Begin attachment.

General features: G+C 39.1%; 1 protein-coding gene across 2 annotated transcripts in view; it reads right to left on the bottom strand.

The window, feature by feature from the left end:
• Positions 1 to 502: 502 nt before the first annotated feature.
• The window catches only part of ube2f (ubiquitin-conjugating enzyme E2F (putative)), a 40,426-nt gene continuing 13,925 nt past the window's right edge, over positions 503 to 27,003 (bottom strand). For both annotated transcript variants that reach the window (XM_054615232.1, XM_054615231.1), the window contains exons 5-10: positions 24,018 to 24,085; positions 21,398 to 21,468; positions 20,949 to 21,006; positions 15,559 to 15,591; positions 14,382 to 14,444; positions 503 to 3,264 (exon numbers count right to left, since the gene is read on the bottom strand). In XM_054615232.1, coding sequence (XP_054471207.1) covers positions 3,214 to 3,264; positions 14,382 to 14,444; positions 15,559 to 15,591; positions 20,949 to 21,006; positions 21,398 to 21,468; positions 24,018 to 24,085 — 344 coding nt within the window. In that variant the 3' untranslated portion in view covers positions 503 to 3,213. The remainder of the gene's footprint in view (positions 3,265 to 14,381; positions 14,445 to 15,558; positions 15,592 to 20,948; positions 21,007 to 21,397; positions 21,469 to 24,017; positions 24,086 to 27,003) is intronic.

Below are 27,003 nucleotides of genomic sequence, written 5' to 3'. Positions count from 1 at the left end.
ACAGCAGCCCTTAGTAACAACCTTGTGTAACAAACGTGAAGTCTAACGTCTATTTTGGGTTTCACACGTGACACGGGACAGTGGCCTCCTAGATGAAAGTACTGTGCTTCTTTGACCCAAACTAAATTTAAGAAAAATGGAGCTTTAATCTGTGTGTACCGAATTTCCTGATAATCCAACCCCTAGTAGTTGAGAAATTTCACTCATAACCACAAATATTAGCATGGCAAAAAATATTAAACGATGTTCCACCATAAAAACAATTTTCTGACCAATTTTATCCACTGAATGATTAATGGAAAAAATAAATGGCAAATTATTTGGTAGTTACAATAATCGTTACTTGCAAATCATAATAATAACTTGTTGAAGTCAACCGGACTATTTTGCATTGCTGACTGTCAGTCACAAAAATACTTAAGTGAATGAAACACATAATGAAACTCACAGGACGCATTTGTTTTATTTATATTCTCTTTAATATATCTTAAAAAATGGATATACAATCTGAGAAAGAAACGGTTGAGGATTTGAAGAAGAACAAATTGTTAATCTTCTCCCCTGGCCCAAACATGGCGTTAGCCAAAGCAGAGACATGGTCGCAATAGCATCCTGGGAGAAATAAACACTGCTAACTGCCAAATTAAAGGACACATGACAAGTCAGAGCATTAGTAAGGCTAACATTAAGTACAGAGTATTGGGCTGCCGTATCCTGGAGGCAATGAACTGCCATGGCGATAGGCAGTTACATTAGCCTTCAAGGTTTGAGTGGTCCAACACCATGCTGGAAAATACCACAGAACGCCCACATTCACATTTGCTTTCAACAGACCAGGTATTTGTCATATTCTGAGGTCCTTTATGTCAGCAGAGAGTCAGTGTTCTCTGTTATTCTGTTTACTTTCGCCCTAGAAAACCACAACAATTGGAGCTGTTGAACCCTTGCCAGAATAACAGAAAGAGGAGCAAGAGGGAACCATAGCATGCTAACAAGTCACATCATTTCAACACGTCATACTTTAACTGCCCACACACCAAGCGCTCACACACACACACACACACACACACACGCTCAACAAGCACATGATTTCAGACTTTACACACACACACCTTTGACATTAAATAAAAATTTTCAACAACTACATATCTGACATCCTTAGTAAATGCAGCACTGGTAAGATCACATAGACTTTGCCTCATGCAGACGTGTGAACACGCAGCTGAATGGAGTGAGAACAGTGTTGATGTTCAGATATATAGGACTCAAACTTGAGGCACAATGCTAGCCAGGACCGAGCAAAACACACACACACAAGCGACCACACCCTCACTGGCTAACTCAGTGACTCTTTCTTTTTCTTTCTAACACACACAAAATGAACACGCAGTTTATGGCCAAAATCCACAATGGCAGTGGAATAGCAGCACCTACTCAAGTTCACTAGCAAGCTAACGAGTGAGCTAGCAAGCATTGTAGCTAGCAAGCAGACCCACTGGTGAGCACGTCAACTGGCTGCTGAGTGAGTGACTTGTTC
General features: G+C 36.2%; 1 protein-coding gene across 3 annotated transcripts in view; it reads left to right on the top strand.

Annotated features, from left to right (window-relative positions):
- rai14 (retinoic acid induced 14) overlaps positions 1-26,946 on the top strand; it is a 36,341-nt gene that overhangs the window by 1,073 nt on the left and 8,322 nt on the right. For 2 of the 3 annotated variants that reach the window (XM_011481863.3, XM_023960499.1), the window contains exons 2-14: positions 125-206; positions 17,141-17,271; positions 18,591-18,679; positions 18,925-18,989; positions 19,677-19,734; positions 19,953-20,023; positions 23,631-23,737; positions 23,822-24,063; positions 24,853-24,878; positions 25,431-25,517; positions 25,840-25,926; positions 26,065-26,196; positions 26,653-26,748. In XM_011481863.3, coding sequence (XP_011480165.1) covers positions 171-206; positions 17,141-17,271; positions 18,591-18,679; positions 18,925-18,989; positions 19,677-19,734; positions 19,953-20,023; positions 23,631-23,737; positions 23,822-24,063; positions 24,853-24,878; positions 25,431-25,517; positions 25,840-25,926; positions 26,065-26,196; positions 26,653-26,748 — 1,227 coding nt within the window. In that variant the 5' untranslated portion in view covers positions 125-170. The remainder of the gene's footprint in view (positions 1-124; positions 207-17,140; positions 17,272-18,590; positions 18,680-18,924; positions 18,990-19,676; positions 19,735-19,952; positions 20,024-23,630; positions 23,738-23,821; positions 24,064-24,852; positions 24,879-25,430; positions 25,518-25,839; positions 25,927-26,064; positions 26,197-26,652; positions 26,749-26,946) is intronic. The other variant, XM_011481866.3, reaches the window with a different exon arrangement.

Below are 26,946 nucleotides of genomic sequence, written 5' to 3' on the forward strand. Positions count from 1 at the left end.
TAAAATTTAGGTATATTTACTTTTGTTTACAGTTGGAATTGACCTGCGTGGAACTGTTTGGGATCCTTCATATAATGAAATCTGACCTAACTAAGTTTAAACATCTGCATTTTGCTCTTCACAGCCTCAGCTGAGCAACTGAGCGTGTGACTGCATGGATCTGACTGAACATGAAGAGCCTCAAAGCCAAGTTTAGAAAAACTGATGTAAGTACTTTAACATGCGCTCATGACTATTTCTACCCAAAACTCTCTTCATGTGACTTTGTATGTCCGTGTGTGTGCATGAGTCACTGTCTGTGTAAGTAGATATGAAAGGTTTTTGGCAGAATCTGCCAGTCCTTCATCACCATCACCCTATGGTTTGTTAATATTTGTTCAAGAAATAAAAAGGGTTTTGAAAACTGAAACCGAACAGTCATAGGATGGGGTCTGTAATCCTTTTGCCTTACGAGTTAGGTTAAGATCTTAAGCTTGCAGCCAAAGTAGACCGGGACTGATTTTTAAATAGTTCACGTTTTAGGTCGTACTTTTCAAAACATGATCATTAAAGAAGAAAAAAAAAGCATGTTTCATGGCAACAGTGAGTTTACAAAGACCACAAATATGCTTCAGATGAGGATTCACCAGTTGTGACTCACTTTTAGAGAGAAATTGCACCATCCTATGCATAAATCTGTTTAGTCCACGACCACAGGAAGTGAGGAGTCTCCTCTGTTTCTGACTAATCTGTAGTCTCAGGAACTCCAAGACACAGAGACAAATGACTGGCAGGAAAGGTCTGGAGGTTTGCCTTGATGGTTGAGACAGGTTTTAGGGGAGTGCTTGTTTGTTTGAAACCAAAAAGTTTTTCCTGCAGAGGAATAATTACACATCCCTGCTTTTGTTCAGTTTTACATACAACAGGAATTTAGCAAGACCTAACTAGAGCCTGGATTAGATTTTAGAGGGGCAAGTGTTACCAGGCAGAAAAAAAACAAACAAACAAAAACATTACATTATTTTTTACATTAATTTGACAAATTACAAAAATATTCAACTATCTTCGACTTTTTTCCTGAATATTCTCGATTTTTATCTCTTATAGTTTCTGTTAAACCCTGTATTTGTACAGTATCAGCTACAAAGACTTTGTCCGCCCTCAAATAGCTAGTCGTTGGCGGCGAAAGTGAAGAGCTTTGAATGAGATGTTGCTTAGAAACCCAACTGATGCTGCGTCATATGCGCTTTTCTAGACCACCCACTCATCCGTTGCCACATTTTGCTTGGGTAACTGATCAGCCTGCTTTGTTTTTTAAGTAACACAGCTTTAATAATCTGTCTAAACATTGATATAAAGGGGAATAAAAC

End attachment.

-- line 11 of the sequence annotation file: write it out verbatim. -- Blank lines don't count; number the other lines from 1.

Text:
TAAAATTTAGGTATATTTACTTTTGTTTACAGTTGGAATTGACCTGCGTGGAACTGTTTGGGATCCTTCATATAATGAAATCTGACCTAACTAAGTTTAAACATCTGCATTTTGCTCTTCACAGCCTCAGCTGAGCAACTGAGCGTGTGACTGCATGGATCTGACTGAACATGAAGAGCCTCAAAGCCAAGTTTAGAAAAACTGATGTAAGTACTTTAACATGCGCTCATGACTATTTCTACCCAAAACTCTCTTCATGTGACTTTGTATGTCCGTGTGTGTGCATGAGTCACTGTCTGTGTAAGTAGATATGAAAGGTTTTTGGCAGAATCTGCCAGTCCTTCATCACCATCACCCTATGGTTTGTTAATATTTGTTCAAGAAATAAAAAGGGTTTTGAAAACTGAAACCGAACAGTCATAGGATGGGGTCTGTAATCCTTTTGCCTTACGAGTTAGGTTAAGATCTTAAGCTTGCAGCCAAAGTAGACCGGGACTGATTTTTAAATAGTTCACGTTTTAGGTCGTACTTTTCAAAACATGATCATTAAAGAAGAAAAAAAAAGCATGTTTCATGGCAACAGTGAGTTTACAAAGACCACAAATATGCTTCAGATGAGGATTCACCAGTTGTGACTCACTTTTAGAGAGAAATTGCACCATCCTATGCATAAATCTGTTTAGTCCACGACCACAGGAAGTGAGGAGTCTCCTCTGTTTCTGACTAATCTGTAGTCTCAGGAACTCCAAGACACAGAGACAAATGACTGGCAGGAAAGGTCTGGAGGTTTGCCTTGATGGTTGAGACAGGTTTTAGGGGAGTGCTTGTTTGTTTGAAACCAAAAAGTTTTTCCTGCAGAGGAATAATTACACATCCCTGCTTTTGTTCAGTTTTACATACAACAGGAATTTAGCAAGACCTAACTAGAGCCTGGATTAGATTTTAGAGGGGCAAGTGTTACCAGGCAGAAAAAAAACAAACAAACAAAAACATTACATTATTTTTTACATTAATTTGACAAATTACAAAAATATTCAACTATCTTCGACTTTTTTCCTGAATATTCTCGATTTTTATCTCTTATAGTTTCTGTTAAACCCTGTATTTGTACAGTATCAGCTACAAAGACTTTGTCCGCCCTCAAATAGCTAGTCGTTGGCGGCGAAAGTGAAGAGCTTTGAATGAGATGTTGCTTAGAAACCCAACTGATGCTGCGTCATATGCGCTTTTCTAGACCACCCACTCATCCGTTGCCACATTTTGCTTGGGTAACTGATCAGCCTGCTTTGTTTTTTAAGTAACACAGCTTTAATAATCTGTCTAAACATTGATATAAAGGGGAATAAAAC